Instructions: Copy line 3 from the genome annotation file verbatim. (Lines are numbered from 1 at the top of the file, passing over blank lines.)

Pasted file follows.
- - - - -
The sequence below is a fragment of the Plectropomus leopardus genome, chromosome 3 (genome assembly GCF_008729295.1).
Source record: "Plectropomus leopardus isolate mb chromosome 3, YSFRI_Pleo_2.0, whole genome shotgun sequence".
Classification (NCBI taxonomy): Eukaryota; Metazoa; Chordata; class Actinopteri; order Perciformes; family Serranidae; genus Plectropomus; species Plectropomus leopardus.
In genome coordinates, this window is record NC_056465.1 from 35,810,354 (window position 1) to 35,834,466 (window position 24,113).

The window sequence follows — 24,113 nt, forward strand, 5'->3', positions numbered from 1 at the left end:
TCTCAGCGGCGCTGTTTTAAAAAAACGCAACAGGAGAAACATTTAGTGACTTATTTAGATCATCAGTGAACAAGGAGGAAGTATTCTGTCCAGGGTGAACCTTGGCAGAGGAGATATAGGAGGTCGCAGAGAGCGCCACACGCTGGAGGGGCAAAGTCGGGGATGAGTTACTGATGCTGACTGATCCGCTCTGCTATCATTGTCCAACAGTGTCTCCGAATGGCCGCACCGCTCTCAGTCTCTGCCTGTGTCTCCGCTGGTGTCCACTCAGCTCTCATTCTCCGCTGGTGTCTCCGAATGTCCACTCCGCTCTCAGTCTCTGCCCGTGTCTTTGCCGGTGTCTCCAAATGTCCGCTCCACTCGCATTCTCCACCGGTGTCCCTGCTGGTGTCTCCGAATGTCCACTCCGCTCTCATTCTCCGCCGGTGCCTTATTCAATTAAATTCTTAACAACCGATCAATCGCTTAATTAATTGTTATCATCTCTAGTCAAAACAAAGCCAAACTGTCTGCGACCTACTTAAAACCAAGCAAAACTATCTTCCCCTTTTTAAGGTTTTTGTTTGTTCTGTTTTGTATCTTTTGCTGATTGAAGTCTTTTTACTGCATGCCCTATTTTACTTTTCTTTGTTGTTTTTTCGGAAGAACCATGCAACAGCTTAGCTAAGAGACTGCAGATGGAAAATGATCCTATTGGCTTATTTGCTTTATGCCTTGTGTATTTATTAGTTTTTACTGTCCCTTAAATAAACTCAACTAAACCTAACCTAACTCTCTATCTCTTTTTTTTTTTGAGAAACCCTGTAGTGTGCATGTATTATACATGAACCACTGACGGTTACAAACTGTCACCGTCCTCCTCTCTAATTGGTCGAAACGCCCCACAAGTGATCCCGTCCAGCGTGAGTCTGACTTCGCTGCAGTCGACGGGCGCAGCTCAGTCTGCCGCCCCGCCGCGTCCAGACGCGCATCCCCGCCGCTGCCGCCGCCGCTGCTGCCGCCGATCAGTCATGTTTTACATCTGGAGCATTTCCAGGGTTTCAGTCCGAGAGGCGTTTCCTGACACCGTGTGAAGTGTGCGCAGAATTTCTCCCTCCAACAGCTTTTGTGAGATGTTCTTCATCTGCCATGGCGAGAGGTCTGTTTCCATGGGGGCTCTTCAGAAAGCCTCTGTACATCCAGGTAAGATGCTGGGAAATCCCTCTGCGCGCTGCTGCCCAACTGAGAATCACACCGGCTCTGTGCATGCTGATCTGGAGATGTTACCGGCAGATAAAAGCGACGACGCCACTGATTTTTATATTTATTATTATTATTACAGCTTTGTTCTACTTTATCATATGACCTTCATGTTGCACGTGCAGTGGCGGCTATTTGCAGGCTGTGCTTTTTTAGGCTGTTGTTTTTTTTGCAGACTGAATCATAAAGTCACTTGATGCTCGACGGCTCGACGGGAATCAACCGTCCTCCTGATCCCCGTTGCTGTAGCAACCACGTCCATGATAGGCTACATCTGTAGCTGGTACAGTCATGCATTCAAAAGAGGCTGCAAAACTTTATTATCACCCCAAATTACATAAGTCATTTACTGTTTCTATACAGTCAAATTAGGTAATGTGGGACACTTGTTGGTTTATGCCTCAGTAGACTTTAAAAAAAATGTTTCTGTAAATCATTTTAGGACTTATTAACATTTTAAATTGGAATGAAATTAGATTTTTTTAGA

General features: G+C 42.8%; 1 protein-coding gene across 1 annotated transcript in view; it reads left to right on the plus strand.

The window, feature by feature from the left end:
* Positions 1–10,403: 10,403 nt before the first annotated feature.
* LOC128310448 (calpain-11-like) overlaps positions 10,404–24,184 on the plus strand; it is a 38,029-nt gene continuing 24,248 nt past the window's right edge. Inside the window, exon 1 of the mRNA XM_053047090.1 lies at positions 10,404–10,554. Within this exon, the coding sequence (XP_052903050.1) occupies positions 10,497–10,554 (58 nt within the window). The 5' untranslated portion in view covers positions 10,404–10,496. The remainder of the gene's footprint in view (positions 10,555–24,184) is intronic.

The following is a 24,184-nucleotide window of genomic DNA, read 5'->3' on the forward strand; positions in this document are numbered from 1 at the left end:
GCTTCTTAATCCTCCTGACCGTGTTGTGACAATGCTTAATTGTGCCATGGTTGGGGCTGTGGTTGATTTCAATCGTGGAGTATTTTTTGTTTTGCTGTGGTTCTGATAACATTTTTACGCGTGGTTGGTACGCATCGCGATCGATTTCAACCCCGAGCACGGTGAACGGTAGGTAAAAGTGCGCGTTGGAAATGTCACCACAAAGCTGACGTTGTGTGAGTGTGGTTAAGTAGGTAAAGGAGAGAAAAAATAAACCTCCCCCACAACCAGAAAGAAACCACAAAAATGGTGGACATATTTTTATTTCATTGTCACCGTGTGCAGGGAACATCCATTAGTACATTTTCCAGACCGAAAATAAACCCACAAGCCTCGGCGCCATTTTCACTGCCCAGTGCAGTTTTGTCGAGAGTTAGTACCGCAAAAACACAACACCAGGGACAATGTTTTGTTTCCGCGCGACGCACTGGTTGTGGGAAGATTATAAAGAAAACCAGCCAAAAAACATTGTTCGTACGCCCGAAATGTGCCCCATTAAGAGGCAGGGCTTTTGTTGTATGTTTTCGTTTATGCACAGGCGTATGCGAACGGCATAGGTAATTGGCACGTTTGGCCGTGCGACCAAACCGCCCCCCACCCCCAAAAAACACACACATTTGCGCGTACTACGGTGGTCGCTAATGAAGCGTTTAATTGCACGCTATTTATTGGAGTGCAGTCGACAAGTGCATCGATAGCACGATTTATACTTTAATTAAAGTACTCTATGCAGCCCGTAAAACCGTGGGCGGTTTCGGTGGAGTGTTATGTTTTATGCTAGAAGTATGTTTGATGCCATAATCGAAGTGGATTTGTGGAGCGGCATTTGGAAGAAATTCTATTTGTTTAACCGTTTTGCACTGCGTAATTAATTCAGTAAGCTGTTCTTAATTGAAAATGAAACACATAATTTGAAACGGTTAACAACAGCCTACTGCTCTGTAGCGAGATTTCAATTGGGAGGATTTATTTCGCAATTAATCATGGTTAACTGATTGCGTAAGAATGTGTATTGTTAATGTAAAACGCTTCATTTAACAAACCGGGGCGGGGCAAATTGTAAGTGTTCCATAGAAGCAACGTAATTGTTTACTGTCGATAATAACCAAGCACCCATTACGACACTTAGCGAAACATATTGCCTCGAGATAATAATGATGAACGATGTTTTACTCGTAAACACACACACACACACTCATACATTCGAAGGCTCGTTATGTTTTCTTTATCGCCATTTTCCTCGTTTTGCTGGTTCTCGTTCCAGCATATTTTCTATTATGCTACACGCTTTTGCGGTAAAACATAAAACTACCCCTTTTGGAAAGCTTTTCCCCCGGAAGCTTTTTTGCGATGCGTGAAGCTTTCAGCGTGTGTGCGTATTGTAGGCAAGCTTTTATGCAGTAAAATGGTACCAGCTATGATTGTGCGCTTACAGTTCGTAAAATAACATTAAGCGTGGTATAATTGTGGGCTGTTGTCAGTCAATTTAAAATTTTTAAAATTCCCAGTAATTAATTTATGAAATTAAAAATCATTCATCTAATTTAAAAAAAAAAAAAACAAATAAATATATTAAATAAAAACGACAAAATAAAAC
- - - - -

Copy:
Classification (NCBI taxonomy): Eukaryota; Metazoa; Chordata; class Actinopteri; order Perciformes; family Serranidae; genus Plectropomus; species Plectropomus leopardus.